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Australia Is Number One Work Destination; London Tops List for Cities

Off-Beat Voyage

Australia Is Number One Work Destination; London Tops List for Cities


Despite global challenges such as geopolitical tensions, widespread economic concerns, and emerging virtual mobility trends from the past several years, moving abroad for work remains a dream for many workers around the world, with 23% of professionals actively seeking jobs in other countries, and 63% expressing an overall willingness to do so. Younger people and people from countries with fast-growing populations are the most mobile. English-speaking geographies with strong economies lead the list of top destinations, with Australia, the US, Canada, and the UK being the four most desirable countries, and London topping the list of cities, with New York also placing in the top five.

These are among the findings of a new report published today by Boston Consulting Group (BCG), The Network, and The Stepstone Group. Titled Decoding Global Talent 2024, the study is based on survey data from more than 150,000 workforce respondents from 188 countries, and is the fourth installment in a series, the previous editions having been published in 2014, 2018, and 2021.

Natives of regions with a labor surplus (owing to higher birth rates) tend to be more mobile than those who live in areas where the labor force is shrinking. For instance, 64% of workers in the Middle East and Africa are actively willing to relocate, and more than half of respondents in South Asia (58%) and sub-Saharan Africa (52%) are actively willing to do so. At the other end of the spectrum, much smaller percentages are seen in North America (16%) and Europe (10%).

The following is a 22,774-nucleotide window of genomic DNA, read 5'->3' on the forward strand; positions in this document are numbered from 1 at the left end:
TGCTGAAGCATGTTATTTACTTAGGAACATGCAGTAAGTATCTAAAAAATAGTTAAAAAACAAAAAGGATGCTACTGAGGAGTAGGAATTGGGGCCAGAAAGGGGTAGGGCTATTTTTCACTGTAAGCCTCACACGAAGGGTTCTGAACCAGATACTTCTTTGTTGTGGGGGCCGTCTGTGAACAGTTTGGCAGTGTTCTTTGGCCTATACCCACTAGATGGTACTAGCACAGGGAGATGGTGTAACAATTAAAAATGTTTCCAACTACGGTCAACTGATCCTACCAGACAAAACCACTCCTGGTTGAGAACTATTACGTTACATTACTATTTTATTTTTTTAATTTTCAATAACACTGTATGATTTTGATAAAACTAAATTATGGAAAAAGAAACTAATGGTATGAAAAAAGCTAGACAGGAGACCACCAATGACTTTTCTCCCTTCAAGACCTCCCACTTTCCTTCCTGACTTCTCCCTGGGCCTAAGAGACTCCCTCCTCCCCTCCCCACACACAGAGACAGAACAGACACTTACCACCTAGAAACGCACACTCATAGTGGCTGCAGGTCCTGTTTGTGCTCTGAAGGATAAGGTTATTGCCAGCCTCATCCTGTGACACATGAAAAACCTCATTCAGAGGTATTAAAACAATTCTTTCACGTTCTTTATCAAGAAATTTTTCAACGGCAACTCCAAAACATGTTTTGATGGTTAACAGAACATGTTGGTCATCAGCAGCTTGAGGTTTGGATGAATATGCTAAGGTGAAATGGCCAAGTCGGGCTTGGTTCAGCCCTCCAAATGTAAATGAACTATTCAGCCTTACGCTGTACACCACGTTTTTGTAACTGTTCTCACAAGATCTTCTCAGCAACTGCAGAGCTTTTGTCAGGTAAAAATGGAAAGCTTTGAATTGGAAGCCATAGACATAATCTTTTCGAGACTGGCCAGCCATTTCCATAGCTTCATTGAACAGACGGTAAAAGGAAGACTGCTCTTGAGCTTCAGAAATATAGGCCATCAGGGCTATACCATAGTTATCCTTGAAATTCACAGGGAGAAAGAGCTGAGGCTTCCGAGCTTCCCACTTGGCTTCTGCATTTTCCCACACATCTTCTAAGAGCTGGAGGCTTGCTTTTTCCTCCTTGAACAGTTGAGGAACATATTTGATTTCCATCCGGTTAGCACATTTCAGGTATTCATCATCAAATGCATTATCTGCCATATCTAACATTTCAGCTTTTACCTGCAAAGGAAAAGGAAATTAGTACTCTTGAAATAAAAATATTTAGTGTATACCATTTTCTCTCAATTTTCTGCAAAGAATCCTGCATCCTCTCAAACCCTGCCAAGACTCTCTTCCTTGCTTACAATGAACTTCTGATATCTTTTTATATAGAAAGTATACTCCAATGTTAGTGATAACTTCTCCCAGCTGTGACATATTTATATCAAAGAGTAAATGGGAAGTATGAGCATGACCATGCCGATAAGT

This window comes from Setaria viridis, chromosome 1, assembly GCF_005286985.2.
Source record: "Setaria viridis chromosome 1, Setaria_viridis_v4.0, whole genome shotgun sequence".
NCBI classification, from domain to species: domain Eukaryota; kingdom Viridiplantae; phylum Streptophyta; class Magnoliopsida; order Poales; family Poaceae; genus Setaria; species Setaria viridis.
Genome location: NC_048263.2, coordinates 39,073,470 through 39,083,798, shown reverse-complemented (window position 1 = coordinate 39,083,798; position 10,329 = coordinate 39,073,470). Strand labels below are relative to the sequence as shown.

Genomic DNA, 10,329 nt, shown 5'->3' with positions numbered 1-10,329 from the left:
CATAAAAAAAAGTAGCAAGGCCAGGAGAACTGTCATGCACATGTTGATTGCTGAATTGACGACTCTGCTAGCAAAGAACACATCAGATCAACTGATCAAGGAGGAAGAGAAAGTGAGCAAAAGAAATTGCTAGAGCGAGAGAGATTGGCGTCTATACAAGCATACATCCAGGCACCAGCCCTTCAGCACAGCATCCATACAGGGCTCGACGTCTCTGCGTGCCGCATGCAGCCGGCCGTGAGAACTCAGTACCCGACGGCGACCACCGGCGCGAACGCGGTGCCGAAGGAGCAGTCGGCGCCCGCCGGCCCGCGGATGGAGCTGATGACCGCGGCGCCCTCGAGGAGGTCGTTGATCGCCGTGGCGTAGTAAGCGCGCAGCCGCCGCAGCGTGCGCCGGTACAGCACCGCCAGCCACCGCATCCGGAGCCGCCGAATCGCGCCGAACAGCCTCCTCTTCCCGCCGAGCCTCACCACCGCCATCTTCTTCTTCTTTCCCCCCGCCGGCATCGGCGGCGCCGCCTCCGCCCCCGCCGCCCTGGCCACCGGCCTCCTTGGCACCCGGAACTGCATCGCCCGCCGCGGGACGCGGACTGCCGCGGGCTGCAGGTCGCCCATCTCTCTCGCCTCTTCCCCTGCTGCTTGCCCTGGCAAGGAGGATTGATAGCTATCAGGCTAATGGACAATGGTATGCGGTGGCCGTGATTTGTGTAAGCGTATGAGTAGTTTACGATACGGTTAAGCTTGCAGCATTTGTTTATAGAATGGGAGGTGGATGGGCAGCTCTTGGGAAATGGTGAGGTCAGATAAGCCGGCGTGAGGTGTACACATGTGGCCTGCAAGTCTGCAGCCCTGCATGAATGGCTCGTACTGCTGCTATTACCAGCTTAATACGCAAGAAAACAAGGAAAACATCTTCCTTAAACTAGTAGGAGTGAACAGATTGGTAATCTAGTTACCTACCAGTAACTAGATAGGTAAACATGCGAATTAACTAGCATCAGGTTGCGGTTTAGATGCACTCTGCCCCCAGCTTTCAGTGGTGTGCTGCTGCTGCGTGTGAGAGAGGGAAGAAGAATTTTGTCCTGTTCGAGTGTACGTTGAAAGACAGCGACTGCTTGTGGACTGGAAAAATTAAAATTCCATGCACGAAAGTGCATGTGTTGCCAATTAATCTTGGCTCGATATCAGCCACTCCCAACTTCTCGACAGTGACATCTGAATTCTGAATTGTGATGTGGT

“The world’s most important economies are facing a major challenge: the great people shortage. This looming gap in the global labor market is primarily due to declining birth rates and mismatches between job supply and demand,” said The Stepstone Group CEO Sebastian Dettmers. “Labor migration represents a prime opportunity to bridge this gap. We must adapt our job markets to be more versatile, enabling workers to move to where they are most needed and where they can find the best positions for their skills and aspirations.”

The survey results reveal that global talent moves abroad primarily for professional progress, with those willing to do so citing financial and economic reasons (64% of respondents) and career considerations such as work experience (56%) as their top reasons for doing so. For respondents who listed a specific reason for choosing a particular country, the quality of job opportunities was the top decisive factor (65%), with quality of life and climate ranking second (54%). Other country-specific characteristics such as opportunities for citizenship (18%) and health care (15%) also play a role but are secondary factors.